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The Copernican letters (1612-1615)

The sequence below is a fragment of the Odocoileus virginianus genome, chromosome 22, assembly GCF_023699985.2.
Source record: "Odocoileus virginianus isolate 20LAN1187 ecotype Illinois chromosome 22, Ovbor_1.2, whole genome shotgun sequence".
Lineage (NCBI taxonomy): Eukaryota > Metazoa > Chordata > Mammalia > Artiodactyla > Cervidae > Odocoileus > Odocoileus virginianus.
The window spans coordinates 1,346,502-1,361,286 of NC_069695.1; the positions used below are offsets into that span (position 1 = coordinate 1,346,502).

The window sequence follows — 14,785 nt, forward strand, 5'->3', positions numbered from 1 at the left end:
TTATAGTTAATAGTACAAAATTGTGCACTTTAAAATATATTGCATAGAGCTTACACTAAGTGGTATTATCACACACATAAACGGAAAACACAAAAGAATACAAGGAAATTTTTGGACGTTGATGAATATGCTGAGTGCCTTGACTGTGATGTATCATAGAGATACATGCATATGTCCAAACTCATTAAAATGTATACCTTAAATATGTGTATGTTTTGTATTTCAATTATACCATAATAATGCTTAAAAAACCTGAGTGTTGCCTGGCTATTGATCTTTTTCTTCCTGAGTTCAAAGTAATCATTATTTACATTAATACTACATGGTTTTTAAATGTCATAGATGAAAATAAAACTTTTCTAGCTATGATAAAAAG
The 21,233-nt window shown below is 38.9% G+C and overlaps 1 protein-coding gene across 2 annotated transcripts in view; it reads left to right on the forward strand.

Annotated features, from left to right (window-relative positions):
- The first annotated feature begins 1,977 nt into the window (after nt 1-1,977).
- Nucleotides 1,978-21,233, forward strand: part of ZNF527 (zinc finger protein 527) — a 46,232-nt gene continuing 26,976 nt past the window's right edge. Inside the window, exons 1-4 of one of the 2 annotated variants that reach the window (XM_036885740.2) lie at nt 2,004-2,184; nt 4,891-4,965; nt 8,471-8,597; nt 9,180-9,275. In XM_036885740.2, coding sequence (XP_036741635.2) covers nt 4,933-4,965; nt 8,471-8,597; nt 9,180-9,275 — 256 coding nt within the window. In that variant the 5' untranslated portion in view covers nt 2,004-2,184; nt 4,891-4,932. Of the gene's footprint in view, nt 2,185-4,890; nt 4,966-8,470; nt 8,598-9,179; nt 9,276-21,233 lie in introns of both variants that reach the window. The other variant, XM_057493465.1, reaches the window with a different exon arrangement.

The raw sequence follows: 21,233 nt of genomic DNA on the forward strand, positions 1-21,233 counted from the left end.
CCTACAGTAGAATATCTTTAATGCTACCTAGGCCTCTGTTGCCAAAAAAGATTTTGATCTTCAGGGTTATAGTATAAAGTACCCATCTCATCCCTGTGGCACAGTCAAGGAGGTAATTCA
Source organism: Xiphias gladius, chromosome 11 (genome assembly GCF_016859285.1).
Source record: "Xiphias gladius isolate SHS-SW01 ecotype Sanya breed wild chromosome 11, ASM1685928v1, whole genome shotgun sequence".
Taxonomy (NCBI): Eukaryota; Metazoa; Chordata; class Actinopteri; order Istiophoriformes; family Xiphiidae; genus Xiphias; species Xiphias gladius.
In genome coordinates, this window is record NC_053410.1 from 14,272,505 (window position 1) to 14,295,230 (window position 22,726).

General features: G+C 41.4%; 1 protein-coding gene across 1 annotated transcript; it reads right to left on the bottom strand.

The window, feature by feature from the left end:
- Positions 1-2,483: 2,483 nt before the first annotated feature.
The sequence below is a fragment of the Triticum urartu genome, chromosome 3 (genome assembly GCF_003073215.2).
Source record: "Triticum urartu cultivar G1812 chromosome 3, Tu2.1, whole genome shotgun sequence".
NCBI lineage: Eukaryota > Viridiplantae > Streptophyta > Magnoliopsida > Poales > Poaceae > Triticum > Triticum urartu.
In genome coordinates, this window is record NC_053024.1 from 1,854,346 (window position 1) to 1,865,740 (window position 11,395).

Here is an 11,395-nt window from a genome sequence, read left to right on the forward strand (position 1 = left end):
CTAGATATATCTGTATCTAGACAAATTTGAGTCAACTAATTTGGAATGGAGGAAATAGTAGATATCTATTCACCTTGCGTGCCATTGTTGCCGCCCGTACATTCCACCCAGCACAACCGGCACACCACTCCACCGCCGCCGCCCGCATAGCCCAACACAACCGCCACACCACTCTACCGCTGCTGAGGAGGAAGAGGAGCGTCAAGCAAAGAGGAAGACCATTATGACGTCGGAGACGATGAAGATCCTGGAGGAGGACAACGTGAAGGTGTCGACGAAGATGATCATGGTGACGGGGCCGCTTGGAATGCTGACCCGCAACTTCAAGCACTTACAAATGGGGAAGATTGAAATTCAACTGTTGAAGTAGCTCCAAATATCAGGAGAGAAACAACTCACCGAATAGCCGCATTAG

In ecclesiastical circles Galileo’s explicit advocacy of the Copernican cosmology aroused the fear that error might be demonstrated in the Holy Scriptures, which clearly stated that the Sun moved. Especially among the Dominicans in Florence, alarmed voices were raised, resulting in a denouncement to the Holy Office. Urged to explain himself, Galileo entrusted to some private papers, never published, his idea of a relationship of mutual non-interference between theology and natural philosophy. In three letters addressed to Benedetto Castelli, Piero Dini and Cristina of Lorraine, he attempted to demonstrate that the Copernican position could be reconciled with the Holy Scriptures (which, unlike its interpreters, cannot be subject to error). He also called for separation between the sphere of theology, entirely spiritual and moral, and that of philosophy, centred on the search for natural truth. But all of Galileo’s efforts were in vain, and the concept of a mobile Earth was prohibited by the Holy Office as false doctrine.